I’m a bit of a suggestible reader these days. I learned of this book from one of the comments on the PCHIT blog that I maintain. If you look at the comment and my interests (patient-physician communication, primary care, reducing disparities), it probably makes sense why this work would be of interest to me.
The book was written in 1967 as an essay about a general practice physician in the English countryside. It starts with a few vignettes about Dr. John Sassal’s interaction with patients, continues on into a description of his practice, and into the physician’s life and thoughts on the doctor’s role in society.
He decided to be a doctor when he was 15, when his image of a doctor was “a man who was all knowing but looked haggard,” who could come to your home in the middle of the night, with his pajama trousers hanging out, and still be calm and composed. Into his 20’s and then into his 30’s, his approach changed, to become less about the excitement of the emergency and more about the patient as a “total personality,” who he would work with for life.
The origin of the doctor role is discussed, as starting when medicine men were relived from food procurement duties, in exchange for the awareness of illness in the tribe. A special relationship was created with the physician role – a person (a stranger) who one would submit their body to in the hope that their malady or complaint would not seem so unique. The doctor’s role is to make the patient comparable to himself.
How does he do this?
..he is acknowledged as a good doctor because he meets the deep but unformulated expectation of the sick for a sense of fraternity…It is as though when he talks or listens to a patient, he is also touching them with his hands so as to be less likely to misunderstand; and it as though, when he is physically examining a patient, they were also conversing.
He does more than treat them when they are ill; he is the objective witness of their lives. They seldom refer to him as a witness…that is why I chose the rather humble word clerk: the clerk of their records.
Being a physician takes a greater emotional toll than is shown outwardly.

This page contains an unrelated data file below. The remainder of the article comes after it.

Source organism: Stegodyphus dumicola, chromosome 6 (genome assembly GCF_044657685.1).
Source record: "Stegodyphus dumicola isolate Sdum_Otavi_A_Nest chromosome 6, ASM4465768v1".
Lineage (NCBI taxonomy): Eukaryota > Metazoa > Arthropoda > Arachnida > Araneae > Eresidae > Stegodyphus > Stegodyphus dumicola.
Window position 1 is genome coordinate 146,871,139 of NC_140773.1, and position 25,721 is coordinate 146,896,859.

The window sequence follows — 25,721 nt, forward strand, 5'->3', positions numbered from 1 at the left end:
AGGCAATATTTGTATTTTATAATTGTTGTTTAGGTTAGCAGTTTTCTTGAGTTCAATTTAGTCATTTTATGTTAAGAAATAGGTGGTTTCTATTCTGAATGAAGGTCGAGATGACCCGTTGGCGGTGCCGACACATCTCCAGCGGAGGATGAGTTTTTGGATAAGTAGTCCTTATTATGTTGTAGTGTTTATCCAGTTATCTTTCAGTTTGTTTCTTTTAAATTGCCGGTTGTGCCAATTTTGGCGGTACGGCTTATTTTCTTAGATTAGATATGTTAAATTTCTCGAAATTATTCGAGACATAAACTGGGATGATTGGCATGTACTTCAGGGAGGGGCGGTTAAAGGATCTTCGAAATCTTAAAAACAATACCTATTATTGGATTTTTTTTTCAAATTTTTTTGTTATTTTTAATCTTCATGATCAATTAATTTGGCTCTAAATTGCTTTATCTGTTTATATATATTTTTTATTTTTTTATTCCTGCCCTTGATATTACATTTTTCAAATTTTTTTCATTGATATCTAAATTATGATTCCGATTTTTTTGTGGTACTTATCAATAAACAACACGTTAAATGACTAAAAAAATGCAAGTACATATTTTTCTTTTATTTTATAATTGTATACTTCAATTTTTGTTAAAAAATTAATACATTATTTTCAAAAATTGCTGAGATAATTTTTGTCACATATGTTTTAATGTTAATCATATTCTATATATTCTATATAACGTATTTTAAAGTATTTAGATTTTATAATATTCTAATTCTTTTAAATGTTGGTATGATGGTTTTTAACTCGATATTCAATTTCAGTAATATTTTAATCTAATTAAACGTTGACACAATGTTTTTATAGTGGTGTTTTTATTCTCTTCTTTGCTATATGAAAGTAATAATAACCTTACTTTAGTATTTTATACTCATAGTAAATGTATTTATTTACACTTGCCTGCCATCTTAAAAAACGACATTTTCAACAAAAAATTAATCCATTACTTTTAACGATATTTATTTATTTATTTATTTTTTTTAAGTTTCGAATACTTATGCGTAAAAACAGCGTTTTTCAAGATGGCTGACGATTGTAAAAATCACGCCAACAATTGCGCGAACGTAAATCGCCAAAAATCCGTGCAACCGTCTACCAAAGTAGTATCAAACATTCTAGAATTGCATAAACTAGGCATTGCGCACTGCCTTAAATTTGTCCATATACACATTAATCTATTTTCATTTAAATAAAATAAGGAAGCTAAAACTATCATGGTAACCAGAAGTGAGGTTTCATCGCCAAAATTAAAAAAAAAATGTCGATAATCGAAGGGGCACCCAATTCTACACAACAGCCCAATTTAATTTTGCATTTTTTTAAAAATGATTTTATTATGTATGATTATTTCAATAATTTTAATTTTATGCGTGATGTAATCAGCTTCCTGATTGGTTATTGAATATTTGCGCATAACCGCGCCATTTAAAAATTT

He is a man of extreme self-control. Nevertheless, when he was unaware of my presence, I saw him weep, walking across a field away from a house where a young patient was dying.
The minor complication that is not recognized by the patient as significant in their disease course is significant to the physician in their role. It causes depression in the professional whose attitude to their work becomes “obsessional.”
In all of this, there is a discussion of the value of this work. Unlike a scientific discovery, how do we measure the “easing” or even saving of thousands of lives by the country doctor? We are reluctant to do so because it would mean measuring the value of human life itself, and this is something that society is incapable of doing.
The book is interspersed with photographs of Dr. Sassal at work in “the surgery (his office)” and of the community members at work and at play. I think every physician today experiences many of the same feelings of a Dr. Sassal, as well as the same accountabilities to the communities they serve. It is useful to remember this as we engage in discussions of how we measure productivity and give people credit for being “good.”
As the comment in the PCHIT blog stated, many of us are only in the business of creating tools. We are not creating the heart of the relationship that the tools support. I think some of these concepts are ones that are personal and as such difficult for physicians to articulate in these discussions, so a work like this is useful.
And what about computers? That’s covered, too:
It may be that computers will soon diagnose better than doctors. But the facts fed to computers will still have to be the result of intimate, individual recognition of the patient.